Paddleboarding – First, teach your Doodle to balance on the paddleboard on land before moving on to water. Even then, start practicing in shallow water, and only when the Doodle is sure that you move on to more exciting zones.
Surfing – Your Doodle’s paws should be able to grip the surfboard, and it should also be able to balance. Secondly, make sure your Doodle is a confident swimmer before taking it out on the water riding a surfboard.
Boating – In a doodle, you can find a lifelong boating companion provided it is used to the rocking motion of the boat and does not do anything to misbalance the vessel. Always keep a life jacket on yourself and your Doodle while boating to be prepared for unexpected circumstances.
Dock Diving – A competitive water sport requires the Doodle to jump off the dock’s edge and retrieve the toy or an object that might have tossed into the water. You can try various dock diving versions with your Doodle and settle on the one which is challenging while also being fun.
Safety Precautions for Safe Swimming
There is a possibility that your labradoodle might fall into danger while swimming, so it is imperative to put safety precautions in place. As far as Labradoodles are concerned, you must –
- Avoid swimming in water bodies that have a strong current, like waterfalls, streams, a fast-moving river, and so on, lest the Doodle gets carried away and is unable to paddle back;
- If it is a natural water body, check for blue-green algae on the surface as it might prove to be fatal for your Doodle. This algae is naturally rich in cyanobacteria, a strain that can cause severe poisoning and sickness to the Doodle
- Undertake a first-aid cum CPR force in the context of dogs so that you can handle any emergency that is even likely to show up.
Other precautions include checking if the water is too cold/warm and steering clear of stagnant water as this might be a breeding ground for various contagions. Maintain strict supervision as long as your Doodle is in the water and allow them to take breaks in between.
Post Swimming Concerns
Ear Cleaning – Floppy that the Doodle’s ears are, they are ideally designed to trap the water droplets which fly around during the swimming session. If ignored, these foster the growth of bacteria, yeast, and fungi within the ear, thus leading to an infection.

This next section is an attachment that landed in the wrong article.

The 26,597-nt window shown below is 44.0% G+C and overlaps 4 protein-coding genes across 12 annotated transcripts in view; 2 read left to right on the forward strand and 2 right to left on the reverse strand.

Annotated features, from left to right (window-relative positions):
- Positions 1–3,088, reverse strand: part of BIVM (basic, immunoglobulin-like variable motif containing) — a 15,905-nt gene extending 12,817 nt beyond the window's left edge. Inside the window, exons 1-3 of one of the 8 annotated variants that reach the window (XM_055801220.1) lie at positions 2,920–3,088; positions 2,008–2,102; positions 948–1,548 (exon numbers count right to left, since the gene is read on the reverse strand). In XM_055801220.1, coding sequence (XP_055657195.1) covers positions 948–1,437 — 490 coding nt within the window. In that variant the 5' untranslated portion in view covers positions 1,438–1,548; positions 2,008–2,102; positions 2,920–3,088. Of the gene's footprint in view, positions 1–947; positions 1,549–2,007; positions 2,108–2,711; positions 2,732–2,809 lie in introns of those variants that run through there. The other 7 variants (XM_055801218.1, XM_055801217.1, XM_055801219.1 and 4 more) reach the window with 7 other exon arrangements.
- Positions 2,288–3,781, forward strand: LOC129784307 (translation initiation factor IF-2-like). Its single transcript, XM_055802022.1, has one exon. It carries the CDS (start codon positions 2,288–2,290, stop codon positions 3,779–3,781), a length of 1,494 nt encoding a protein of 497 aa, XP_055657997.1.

‘Swimmer’s ear’ is another condition that Labradoodles suffer from, and it is indicated by inflammation in the ear canal. Causes for this occurring could vary from any foreign particle that might have entered while swimming or an allergic reaction.
Regardless of the cause, you would know that something is wrong if the doodle paws and scratches its ear and often shakes its head. A visit to the vet is in order, and it could lead to a course of medications, pain killers, ear cleaners, and so on.
As a preventive measure, always keep a stock of cotton balls and dog-ear wipes at home so that you can wipe the Doodle’s ears after every swimming session. Be gentle while wiping the ears and exercise caution in terms of not touching the inner ear.
This would ensure that your Doodle remains comfortable and does not feel averse to its ears being cleaned. Our Doodle, when trying to clean her ears, means counting our fingers after we finish.
Coat Cleaning – Enjoying a swim with your Doodle in the pool, ocean, or river might seem an idyllic way to spend the holiday. What you also need to be aware of is that these activities will expose the Doodle’s coat to chlorine, excess salt debris, all of which would harm his coat in some way or the other. At the end of the swim, the Doodle’s coat will not just feel dry and itchy but also appear tangled and matted.
Proper rinsing with normal water after every swim, followed by a good dry down, should ensure that the Doodle’s coat stays fresh and clean as much as possible.
Swimming is a great exercise, and Labradoodles being playful and energetic by nature, are sure to enjoy a splash in the pool every once in a while. Introduce your Doodle to this form of physical exercise at an early stage by being gentle but persuasive through rewards and treats. Not only will it ensure that your Doodle remains fit, but also content at having had its share of daily fun.
So, Poodles and Labrador retrievers are water dogs, but their offspring – the Labradoodles – take to water only when they are genuinely comfortable about it.